The crowds around the stadium were THICK. Trying to cram 100,000 people onto narrow residential sidewalks is not easy. The Celtic fans were out in full force, and I tried to fight my way through them and find the right entrance. My ticket said entrance 4, and I was walking past entrance 21. After a false start in the wrong direction, I made the long walk around the stadium, through masses of humanity, all of whom were chain smoking, until I found my way in. I got to my seat with about 15 minutes to spare.

The stadium is ginormous. It’s also pretty dated. Two small scoreboards on either end and a Jumbotron that was neither very jumbo nor very tron. But the field was absolutely the most gorgeous green grass, and my seat was just above one of the corners.

A huge section of Celtic fans was in the upper deck — there were easily several thousand who had made the trip. In theory, visiting fans are all supposed to purchase a special pool of tickets and be quarantined in one section, the better to prevent scattered riots from breaking out in the stadium. In reality, while there was a huge throng in the Celtic section, many other hoop-clad fans were scattered throughout the stadium.

Although starting times for many performances in Spain seem to be more of a suggested retail price, the game started at exactly 8:45 p.m. on the dot, just as scheduled. There was little fanfare — just a singing of the FC Barcelona fight song and we were underway.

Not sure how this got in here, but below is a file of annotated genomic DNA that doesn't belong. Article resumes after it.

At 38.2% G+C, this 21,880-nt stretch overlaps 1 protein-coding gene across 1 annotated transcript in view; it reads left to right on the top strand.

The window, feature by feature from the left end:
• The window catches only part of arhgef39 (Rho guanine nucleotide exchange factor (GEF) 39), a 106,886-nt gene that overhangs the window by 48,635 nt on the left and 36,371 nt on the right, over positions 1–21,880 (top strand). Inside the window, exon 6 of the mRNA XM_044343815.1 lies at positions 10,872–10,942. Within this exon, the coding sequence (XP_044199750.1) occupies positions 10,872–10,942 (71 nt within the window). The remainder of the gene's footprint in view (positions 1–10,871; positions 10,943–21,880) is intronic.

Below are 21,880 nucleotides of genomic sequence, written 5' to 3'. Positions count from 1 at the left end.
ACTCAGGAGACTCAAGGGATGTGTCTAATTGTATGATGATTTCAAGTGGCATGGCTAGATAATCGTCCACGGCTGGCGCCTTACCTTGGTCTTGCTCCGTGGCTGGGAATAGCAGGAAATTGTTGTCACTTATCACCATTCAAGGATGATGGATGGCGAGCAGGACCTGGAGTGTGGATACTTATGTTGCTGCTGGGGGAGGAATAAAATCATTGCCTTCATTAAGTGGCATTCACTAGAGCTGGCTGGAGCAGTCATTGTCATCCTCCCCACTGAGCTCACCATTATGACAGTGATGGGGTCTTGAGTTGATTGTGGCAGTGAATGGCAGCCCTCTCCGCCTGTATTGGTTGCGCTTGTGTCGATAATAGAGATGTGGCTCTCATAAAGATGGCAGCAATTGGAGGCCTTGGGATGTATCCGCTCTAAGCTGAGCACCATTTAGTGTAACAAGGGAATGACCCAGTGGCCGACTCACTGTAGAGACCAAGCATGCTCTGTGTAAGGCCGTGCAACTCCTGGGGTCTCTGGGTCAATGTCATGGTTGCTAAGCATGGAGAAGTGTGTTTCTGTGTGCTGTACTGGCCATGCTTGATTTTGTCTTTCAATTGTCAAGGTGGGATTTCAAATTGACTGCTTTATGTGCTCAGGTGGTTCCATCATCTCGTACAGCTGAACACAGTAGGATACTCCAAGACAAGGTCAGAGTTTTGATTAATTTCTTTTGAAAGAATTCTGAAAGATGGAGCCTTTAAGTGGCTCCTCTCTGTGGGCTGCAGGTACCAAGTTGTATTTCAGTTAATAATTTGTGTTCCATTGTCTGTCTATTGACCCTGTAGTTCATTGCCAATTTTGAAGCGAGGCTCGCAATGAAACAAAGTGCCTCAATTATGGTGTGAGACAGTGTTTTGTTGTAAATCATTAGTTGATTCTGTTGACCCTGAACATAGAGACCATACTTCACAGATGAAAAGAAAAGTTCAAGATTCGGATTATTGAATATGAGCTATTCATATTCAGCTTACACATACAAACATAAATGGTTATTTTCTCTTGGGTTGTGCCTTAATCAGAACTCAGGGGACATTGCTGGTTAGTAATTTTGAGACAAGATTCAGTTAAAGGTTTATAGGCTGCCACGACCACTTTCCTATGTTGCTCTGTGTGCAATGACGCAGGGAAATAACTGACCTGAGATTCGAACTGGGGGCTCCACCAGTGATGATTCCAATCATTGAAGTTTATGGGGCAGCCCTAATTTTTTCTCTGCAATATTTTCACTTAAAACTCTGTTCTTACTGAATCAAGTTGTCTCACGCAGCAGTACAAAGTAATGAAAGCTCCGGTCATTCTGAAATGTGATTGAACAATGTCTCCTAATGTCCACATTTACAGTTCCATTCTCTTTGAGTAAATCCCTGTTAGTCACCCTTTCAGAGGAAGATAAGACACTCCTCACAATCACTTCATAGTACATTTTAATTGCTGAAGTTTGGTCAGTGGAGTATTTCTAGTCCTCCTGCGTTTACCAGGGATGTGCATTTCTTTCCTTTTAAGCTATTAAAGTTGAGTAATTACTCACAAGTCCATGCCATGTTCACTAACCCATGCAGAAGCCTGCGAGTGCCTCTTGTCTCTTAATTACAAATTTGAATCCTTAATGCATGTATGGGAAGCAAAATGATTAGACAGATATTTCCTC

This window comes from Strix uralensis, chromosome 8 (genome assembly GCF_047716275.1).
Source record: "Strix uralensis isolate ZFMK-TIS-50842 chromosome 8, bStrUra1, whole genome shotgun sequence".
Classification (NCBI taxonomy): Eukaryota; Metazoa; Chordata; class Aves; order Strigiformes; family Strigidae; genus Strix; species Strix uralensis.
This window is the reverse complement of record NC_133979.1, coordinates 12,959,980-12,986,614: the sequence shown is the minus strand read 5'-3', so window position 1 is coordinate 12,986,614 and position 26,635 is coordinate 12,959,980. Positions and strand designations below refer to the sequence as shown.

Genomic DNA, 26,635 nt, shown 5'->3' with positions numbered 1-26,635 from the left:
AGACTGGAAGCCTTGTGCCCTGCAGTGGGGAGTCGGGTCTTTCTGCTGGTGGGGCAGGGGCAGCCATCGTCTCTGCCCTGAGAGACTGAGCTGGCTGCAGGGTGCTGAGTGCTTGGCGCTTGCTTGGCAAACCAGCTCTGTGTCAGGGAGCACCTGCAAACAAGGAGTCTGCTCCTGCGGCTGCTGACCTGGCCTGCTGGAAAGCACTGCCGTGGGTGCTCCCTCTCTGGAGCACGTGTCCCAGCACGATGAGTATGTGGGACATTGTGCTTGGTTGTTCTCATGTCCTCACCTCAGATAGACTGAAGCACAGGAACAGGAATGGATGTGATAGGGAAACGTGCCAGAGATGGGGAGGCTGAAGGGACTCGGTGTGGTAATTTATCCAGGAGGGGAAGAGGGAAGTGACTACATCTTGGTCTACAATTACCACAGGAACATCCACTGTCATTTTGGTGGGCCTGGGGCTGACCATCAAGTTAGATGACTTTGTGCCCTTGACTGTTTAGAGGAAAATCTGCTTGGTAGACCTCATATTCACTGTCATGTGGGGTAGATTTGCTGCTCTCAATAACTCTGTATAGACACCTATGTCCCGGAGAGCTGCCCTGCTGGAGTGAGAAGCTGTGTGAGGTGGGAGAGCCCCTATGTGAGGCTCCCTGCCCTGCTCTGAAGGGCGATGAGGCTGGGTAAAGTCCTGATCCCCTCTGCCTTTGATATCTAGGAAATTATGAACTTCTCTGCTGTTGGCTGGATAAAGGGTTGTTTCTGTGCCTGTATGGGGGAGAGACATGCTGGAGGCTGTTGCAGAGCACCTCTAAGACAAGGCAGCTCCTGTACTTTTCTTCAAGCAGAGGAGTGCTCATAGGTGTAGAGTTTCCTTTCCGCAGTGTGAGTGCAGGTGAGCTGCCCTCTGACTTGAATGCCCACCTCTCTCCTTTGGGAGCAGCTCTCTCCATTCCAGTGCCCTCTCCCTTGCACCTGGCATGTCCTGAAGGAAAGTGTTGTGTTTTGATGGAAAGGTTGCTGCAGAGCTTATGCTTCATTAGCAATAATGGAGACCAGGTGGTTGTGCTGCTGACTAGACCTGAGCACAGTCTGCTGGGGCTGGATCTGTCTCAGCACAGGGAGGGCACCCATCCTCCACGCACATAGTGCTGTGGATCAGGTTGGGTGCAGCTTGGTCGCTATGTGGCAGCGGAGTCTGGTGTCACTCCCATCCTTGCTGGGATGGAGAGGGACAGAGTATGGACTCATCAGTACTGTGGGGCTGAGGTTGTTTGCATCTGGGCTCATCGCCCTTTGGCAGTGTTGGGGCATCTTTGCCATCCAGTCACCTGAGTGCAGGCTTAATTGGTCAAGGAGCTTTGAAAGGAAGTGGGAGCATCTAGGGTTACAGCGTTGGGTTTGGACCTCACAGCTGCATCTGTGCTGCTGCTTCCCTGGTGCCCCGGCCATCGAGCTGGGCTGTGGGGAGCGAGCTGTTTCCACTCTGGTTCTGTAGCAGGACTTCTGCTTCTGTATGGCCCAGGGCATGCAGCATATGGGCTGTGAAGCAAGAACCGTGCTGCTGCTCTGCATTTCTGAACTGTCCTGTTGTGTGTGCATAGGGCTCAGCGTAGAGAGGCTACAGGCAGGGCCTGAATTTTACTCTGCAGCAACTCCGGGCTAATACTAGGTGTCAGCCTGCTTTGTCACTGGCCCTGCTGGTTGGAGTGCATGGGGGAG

FC Barcelona is good. Really, really good. Amazingly good. In fact, they’re like no soccer team I’ve ever seen before. Every single player is the best passer and ball handler you’ve ever witnessed, and they play a patient, ball control game with dozens of quick passes, long and short. Pretty quickly it became clear what the teams’ respective strategies would be. FC Barcelona was going to pass and pass and pass and probe and look for an opening to try to get a good scoring chance. And Celtic was going to pack nine players onto the defense and try to keep them from scoring. I am not exaggerating when I say that, after the opening kickoff, Celtic did not touch the ball for the first five minutes of the game.

In the 18th minute, Celtic finally got possession of the ball in the Barca end, and after being fouled they lofted a free kick into the box and…


The ball deflected off of a Celtic player and a Barcelona player’s shoulder into the net. Barcelona looked shocked, the Celtic fans went wild and Celtic had a 1-0 lead. To put this into perspective, some bookmakers had Celtic as a 45-1 underdog coming into the game.